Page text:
If "Sex and the City" puts its fans in the mood for anything these days, it might just be a good cry.
The final episodes of HBO's series about four high-flying New York women start airing 9 p.m. EST Sunday, and after that it's goodbye to Carrie, Miranda, Charlotte and Samantha. In six seasons, the pals have run through men like disposable razors while keeping a tight grip on their friendship, provoking debate about how they stack up as symbols of contemporary womanhood. The series became one of HBO's trademark shows, the kind it can rightly claim isn't duplicated by the broadcast networks. It's not just the cable channel and devotees who are reluctant to see the end of the comedy-drama based on Candace Bushnell's book. The cast is feeling a bit blue as well. "It's just really sad," said Cynthia Nixon, who plays lawyer-mom Miranda. "We all have emotional moments and a lot of nostalgic moments on the set nowadays." As the end of shooting approaches, "we keep having the last coffee shop scene, Stanford's (Willie Garson) last day, all of these last scenes," said Nixon. Shooting was scheduled to end in February. Kristin Davis, who plays newly married (for the second time) Charlotte, was employing her own avoidance technique. "I'm trying to create a list of things that will be good about it (ending), so when I feel sad I have that list," she said. "And the list is small, including not having to have my hair dried straight every day." Both Nixon and Davis said they would have happily continued with the show. But Sarah Jessica Parker, the series' star and an executive producer, has said she believes it's best to quit while it's still beloved. The cast is tight-lipped about how the finale will play out, partly because they're not quite sure. Each was only given script pages concerning her character, and multiple endings of the final encounter for the friends were shot. Plot leaks had occurred and executive producer Michael Patrick King wanted to clamp down, according to Davis: "He started getting really paranoid." The series' sixth and final season was broken into two parts, with a dozen episodes that aired through fall and the final eight wrapping things up now through February. When last seen, Miranda had reunited with Steve, her son's father. Charlotte had tied the knot with Harry. Carrie (Parker) was starting a red-hot romance with an artist played by Mikhail Baryshnikov. And Samantha (Kim Cattrall) appeared in danger of being tied down - emotionally, that is - by one man, the hunky Smith. From the outset, the series provoked as much discussion about its social messages as it did its trendsetting fashion. Was it pre-feminist, post-feminist or anti-feminist? And why did the New York of "Sex and the City" look so unfailingly white despite the real city's ethnic diversity? Even the cast's lingerie habits were analyzed, with one article questioning why one actress (Parker) wore a bra in her bedroom scenes while the other actresses generally went without. How did the actresses feel about such microscrutiny? "I'm amused but flattered as well by any in-depth analysis of the show," Davis said. She recalled talking to Parker before the series' debut about how the emphasis on romance and sex would be received. Happily, she said, "we were not drummed out of town" by feminists. How does Davis read the series' message, if any? "To me, it's very feminist because the whole thing has been to show women in different situations with different choices, and not to have there be one right choice and judging other choices," she said. Nixon, who says she and Parker had pushed to for more ethnic diversity, welcomed a brief romance this season with a black physician, played by Blair Underwood. "It was an insulated, isolated group," Nixon said of the fictional characters and their world. "We came up with some things, although it was still not what we were imagining."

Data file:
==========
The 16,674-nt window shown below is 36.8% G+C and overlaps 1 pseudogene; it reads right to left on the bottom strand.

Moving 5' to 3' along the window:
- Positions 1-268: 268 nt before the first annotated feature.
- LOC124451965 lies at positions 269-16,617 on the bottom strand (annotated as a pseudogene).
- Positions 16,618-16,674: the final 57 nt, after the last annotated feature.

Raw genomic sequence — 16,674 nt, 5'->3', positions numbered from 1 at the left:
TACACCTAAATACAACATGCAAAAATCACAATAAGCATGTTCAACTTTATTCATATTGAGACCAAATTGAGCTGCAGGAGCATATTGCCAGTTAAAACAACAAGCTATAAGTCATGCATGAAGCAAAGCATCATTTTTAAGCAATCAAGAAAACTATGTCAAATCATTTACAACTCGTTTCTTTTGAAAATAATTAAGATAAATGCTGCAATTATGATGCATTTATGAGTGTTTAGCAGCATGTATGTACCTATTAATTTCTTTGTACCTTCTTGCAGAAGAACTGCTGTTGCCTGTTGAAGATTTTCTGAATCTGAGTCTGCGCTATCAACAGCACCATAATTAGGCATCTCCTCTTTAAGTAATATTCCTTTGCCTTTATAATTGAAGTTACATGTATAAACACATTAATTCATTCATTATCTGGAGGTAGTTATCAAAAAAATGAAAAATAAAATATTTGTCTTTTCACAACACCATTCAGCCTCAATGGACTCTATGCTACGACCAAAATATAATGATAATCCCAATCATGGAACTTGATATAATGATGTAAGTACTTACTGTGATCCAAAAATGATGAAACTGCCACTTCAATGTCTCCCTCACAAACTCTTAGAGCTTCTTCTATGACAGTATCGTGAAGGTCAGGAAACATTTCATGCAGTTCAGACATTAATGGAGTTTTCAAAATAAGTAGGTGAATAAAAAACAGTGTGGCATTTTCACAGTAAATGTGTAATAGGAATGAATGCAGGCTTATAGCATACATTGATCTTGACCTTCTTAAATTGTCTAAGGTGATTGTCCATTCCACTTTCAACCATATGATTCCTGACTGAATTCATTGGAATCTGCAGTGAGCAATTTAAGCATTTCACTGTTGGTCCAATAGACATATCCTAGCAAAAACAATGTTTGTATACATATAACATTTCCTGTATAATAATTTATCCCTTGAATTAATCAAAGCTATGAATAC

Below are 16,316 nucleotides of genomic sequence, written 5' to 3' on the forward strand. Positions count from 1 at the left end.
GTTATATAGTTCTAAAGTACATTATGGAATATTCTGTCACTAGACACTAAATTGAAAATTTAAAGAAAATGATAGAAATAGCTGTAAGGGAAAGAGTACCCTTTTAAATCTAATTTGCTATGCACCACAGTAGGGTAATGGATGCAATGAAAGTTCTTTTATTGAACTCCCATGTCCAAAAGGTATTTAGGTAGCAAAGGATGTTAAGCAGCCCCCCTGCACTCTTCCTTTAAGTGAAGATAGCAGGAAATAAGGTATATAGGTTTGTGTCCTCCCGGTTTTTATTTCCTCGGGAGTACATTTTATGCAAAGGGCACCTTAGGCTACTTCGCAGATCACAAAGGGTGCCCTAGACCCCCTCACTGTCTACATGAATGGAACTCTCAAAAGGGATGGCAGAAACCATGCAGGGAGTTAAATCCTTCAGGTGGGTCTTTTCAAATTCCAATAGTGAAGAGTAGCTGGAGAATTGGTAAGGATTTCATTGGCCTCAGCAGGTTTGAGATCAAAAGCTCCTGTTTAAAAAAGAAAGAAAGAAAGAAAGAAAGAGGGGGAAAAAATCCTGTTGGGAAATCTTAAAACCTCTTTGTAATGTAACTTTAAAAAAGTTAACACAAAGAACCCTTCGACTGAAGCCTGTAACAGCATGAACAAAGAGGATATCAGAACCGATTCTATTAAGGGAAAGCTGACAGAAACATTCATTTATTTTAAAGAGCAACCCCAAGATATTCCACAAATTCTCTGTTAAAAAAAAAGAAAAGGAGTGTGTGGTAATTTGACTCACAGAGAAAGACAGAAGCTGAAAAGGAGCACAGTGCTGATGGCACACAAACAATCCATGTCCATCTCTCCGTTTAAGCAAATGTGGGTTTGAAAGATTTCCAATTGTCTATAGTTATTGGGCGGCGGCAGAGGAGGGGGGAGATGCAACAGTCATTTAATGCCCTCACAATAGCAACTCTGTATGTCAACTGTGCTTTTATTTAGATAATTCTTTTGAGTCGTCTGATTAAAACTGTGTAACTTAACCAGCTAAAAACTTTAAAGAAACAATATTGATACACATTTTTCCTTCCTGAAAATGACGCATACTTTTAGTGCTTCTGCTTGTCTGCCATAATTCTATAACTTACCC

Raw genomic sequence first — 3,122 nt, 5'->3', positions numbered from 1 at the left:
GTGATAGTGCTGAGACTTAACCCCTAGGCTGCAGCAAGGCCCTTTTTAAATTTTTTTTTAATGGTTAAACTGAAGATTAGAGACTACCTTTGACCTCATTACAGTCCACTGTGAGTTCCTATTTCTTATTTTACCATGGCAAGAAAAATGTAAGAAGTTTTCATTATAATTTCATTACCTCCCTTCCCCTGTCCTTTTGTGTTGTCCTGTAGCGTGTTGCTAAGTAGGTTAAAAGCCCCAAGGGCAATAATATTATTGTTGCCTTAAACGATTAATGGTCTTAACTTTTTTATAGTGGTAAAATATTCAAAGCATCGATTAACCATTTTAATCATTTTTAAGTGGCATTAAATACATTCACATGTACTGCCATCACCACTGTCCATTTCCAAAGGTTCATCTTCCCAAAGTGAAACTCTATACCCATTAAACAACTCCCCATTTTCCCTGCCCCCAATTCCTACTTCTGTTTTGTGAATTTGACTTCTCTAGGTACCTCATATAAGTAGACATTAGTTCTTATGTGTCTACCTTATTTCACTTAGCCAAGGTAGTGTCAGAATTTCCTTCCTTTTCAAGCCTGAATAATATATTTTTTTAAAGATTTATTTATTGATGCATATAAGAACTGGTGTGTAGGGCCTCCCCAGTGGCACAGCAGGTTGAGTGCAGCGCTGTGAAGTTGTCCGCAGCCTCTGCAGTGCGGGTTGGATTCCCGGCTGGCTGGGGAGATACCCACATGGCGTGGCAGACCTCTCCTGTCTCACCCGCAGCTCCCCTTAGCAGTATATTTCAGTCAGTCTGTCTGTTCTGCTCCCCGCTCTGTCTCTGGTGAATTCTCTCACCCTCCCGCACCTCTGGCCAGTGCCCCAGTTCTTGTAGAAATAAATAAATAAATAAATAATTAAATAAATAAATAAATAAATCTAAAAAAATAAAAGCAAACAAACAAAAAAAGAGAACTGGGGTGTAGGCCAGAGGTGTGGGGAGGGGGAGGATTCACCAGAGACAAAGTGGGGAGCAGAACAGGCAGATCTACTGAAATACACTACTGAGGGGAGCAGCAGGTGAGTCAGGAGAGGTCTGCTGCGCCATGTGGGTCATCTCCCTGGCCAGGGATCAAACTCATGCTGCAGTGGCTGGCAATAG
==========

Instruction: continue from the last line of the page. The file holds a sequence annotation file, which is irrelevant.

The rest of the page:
On the Net: http://www.hbo.com/